• Second, you must have successfully completed deferred adjudication. If you successfully completed deferred adjudication, the court that placed you on deferred adjudication should have issued an order of dismissal and discharge. Ideally, you should attach a copy of your order of dismissal and discharge to your petition. (While attaching a copy of your order of dismissal and discharge is not required, doing so may expedite the process of obtaining an order of nondisclosure.) You can obtain a copy of your order of dismissal and discharge from the clerk of the court that placed you on deferred adjudication.  Please note that if you did not successfully complete deferred adjudication, you are not entitled to file a petition for an order of nondisclosure. 
  • Third, the offense in question must be an offense for which you may obtain an order of nondisclosure. A person may be placed on deferred adjudication for a wide variety of offenses. Not all of these offenses, however, may be the subject of an order of nondisclosure. Refer to the “Basic Requirements for All Orders of Nondisclosure” to make sure your case is eligible. 
  • Fourth, you must not have any disqualifying criminal history. Here, the offense for which you are seeking an order of nondisclosure is not the concern. Rather, the concern is other offenses that may be part of your criminal record. Refer to the “Basic Requirements for All Orders of Nondisclosure” to make sure your case is eligible.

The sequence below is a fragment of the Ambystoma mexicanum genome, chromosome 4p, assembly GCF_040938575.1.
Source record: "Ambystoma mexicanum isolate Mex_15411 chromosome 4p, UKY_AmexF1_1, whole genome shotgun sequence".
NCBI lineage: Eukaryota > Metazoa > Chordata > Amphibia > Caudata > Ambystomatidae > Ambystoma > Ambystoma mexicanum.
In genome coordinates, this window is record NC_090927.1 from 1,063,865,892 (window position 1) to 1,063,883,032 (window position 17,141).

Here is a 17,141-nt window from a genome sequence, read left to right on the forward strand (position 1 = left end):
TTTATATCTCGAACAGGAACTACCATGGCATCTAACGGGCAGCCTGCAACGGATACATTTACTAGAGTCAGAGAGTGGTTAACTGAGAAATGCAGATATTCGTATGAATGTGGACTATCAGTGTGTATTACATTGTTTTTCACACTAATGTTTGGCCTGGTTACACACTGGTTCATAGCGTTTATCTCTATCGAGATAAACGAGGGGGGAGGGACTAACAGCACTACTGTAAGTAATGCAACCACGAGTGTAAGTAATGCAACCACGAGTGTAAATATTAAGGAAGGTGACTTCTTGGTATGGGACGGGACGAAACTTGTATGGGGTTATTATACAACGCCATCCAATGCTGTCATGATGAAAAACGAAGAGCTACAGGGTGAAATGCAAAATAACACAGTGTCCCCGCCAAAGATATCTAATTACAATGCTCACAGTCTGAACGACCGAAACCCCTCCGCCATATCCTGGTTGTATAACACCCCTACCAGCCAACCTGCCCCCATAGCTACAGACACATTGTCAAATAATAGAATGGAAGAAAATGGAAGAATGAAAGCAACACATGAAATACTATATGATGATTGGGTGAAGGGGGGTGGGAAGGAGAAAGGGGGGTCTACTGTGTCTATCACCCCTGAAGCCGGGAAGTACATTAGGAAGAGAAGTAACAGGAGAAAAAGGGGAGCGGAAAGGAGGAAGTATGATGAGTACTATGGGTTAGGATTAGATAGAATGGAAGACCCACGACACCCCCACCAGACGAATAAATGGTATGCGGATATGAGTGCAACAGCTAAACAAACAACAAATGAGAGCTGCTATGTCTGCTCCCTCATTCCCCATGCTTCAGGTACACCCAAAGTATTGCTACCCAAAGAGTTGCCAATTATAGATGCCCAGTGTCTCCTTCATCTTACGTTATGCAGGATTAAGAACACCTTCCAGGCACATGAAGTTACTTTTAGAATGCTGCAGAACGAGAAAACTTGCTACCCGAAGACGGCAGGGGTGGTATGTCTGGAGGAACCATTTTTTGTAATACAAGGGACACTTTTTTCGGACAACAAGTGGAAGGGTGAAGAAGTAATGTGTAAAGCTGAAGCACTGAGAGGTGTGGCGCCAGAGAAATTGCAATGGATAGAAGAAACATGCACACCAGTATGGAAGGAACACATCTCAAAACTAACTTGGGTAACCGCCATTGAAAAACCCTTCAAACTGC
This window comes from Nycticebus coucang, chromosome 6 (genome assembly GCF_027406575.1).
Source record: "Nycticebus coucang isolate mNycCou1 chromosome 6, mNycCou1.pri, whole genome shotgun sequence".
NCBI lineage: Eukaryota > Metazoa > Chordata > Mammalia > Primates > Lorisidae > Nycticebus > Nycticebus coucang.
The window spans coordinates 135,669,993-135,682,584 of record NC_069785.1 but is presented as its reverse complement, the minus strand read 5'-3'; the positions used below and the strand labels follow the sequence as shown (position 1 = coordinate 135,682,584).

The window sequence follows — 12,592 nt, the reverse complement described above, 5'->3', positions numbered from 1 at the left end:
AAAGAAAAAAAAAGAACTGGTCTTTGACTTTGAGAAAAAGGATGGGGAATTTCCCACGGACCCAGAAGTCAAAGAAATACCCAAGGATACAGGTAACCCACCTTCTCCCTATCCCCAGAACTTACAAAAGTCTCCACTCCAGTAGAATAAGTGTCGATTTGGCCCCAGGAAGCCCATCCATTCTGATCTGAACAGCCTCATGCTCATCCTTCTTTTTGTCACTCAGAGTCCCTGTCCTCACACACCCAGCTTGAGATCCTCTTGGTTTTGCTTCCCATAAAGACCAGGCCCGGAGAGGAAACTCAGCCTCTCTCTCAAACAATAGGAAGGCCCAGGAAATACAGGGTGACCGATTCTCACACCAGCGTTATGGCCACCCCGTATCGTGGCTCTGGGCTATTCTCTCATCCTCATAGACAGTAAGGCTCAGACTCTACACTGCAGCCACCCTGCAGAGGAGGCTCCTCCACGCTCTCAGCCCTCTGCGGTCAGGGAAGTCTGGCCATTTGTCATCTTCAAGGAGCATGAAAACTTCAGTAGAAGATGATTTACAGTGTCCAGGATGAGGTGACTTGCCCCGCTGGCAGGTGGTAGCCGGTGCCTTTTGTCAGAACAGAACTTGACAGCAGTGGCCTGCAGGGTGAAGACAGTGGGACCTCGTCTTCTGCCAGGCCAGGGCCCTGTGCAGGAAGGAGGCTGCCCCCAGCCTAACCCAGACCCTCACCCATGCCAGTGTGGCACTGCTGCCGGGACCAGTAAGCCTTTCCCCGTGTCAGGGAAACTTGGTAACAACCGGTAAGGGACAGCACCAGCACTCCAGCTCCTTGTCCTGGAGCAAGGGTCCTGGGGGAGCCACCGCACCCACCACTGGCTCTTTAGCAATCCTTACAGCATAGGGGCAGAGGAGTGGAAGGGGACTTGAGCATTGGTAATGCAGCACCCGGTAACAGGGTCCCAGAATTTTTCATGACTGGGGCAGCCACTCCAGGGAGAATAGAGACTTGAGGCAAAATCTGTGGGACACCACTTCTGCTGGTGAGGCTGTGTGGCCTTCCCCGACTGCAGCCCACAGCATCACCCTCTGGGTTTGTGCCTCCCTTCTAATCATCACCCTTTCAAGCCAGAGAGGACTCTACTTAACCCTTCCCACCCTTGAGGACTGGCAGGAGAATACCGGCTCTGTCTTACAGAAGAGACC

• Fifth, you must have waited a certain period of time after the court’s order of dismissal and discharge to seek an order of nondisclosure.
    • If the offense in question is a felony, you may not file a petition for an order of nondisclosure until the fifth anniversary after your dismissal and discharge.
    • If the offense is a misdemeanor under Chapter 20, 212225, 42, or 46 of the Texas Penal Code, your wait is shorter.
      • Specifically, you may not file a petition for an order of nondisclosure until the second anniversary after your dismissal and discharge.
    • For any other misdemeanor, there is no waiting period; you may file a petition seeking an order of nondisclosure once the Court issues an order of dismissal and discharge.